More than 4,000 seen locally
Operation Alabama Black Belt 2012 closed its doors Thursday after 10 days that were considered a success on multiple levels.
Commander Scott Olivolo, head of the Demopolis portion of the operation, reported 4,036 patients that sought medical treatment between May 1 and May 10 at the building that formerly housed the New Era Cap Company.
“As far as street value, we’re talking about $800,000 in medical productivity,” Olivolo said.
The health care services, provided at no cost to the community members who took advantage, were part of an initiative that saw military personnel with medical training spend 10 days in the city. During that time, Operation Alabama Black Belt 2012 worked on two fronts, first providing medical services to under-served, financially-strapped areas and secondly creating emergency preparedness opportunities for military personnel.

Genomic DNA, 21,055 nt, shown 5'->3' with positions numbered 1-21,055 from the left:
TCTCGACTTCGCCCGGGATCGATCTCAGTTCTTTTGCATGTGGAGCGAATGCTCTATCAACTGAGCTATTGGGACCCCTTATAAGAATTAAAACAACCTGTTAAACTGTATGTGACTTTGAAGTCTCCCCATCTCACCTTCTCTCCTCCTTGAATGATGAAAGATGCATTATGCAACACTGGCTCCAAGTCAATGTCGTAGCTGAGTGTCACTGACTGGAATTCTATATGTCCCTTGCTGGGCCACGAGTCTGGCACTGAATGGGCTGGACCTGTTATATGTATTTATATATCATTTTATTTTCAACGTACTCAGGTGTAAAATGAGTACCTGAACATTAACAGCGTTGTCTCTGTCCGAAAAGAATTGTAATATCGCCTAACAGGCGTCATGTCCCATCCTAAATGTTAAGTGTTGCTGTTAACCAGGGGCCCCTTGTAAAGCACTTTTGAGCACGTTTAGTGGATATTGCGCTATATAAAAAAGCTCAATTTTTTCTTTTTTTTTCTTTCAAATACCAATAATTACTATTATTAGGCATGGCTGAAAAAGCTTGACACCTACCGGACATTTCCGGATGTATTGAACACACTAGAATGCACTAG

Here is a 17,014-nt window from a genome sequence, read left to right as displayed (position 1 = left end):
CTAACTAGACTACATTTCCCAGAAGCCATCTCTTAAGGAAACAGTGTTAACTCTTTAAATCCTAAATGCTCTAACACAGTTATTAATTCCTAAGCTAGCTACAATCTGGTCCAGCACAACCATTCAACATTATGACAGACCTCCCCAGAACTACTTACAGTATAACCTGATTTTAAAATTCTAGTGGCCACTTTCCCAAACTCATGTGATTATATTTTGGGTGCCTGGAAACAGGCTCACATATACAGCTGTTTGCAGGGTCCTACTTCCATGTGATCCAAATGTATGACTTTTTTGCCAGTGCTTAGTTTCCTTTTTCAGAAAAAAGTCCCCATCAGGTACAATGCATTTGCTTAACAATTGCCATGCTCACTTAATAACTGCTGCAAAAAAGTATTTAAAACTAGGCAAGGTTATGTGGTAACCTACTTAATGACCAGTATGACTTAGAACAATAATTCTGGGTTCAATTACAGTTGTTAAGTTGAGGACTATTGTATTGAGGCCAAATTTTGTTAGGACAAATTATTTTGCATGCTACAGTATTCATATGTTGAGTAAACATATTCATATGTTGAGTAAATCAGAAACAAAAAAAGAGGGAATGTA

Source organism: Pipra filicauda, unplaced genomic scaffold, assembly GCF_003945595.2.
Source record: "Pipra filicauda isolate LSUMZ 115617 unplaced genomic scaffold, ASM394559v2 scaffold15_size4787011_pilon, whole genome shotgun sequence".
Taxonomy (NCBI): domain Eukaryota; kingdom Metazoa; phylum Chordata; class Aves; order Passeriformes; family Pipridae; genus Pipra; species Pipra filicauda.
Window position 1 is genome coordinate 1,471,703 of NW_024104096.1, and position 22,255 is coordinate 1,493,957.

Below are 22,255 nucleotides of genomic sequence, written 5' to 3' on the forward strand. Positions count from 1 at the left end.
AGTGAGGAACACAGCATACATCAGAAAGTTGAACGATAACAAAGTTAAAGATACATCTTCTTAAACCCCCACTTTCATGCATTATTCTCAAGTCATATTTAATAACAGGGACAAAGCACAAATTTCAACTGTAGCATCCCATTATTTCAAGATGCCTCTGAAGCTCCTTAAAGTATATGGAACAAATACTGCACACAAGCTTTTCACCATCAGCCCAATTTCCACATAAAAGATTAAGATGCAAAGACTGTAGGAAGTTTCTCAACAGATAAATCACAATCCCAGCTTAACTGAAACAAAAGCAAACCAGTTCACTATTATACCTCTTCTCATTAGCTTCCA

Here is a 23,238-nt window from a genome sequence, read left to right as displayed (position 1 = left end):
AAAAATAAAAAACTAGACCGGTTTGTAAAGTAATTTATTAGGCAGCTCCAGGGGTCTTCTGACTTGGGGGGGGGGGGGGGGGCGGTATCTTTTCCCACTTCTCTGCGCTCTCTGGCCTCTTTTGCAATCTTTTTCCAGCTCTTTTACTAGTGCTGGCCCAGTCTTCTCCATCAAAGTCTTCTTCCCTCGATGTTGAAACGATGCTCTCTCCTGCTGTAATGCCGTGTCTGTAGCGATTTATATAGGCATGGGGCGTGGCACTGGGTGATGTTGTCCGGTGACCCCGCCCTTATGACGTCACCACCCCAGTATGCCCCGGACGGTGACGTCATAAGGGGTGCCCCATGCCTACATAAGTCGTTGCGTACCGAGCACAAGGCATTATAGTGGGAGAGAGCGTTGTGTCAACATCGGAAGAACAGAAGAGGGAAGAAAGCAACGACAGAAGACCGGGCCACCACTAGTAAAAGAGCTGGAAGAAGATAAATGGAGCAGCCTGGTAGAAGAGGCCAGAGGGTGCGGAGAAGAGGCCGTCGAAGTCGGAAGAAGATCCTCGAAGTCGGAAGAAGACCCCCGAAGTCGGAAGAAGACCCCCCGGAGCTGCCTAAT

“Twelve hour days for folks straight through,” Olivolo said, referencing the task that faced the majority of the 77 service men and women who camped out at the New Era building. “As far as productivity, couldn’t ask anymore from these fine folks.”
But, inasmuch as the visiting military personnel were key to the operation’s success, the neighboring business and medical community play substantial roles in the initiative.
“We couldn’t ask anymore from the community. We typed up 15 certificates of appreciation for local merchants,” Olivolo said, crediting an array of local businesses and entities with providing everything from tables and chairs to cups, dental equipment and tents. “We couldn’t ask anymore from this community and, hopefully, we’ll be able to come back and serve them real soon.”
Operation Alabama Black Belt 2012 also had temporary bases set up in Selma and Hayneville.